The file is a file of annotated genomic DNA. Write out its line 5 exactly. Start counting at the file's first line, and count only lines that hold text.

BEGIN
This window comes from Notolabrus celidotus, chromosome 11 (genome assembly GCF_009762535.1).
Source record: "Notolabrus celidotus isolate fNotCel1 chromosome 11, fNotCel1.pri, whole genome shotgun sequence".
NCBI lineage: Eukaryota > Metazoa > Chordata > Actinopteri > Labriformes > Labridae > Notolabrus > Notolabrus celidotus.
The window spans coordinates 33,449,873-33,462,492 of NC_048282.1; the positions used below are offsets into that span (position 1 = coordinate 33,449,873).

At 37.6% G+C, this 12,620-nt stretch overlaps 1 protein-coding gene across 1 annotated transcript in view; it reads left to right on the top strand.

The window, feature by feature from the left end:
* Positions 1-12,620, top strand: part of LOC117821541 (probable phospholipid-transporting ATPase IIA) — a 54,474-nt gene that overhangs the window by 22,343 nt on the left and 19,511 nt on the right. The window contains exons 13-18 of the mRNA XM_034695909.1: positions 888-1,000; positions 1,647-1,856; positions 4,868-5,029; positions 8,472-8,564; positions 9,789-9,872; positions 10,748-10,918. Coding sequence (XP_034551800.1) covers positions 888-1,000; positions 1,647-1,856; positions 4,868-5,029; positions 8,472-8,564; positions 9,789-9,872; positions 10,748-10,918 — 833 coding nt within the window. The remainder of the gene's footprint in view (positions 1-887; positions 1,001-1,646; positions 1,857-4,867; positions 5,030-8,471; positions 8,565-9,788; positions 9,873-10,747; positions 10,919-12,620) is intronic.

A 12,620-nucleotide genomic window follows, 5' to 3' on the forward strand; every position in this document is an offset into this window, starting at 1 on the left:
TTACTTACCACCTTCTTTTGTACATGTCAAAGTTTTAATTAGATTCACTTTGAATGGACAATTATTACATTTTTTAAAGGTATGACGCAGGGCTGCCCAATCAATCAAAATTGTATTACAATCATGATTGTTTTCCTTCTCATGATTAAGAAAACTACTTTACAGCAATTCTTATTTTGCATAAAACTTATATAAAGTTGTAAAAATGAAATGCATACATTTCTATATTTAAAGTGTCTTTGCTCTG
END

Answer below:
At 37.6% G+C, this 12,620-nt stretch overlaps 1 protein-coding gene across 1 annotated transcript in view; it reads left to right on the top strand.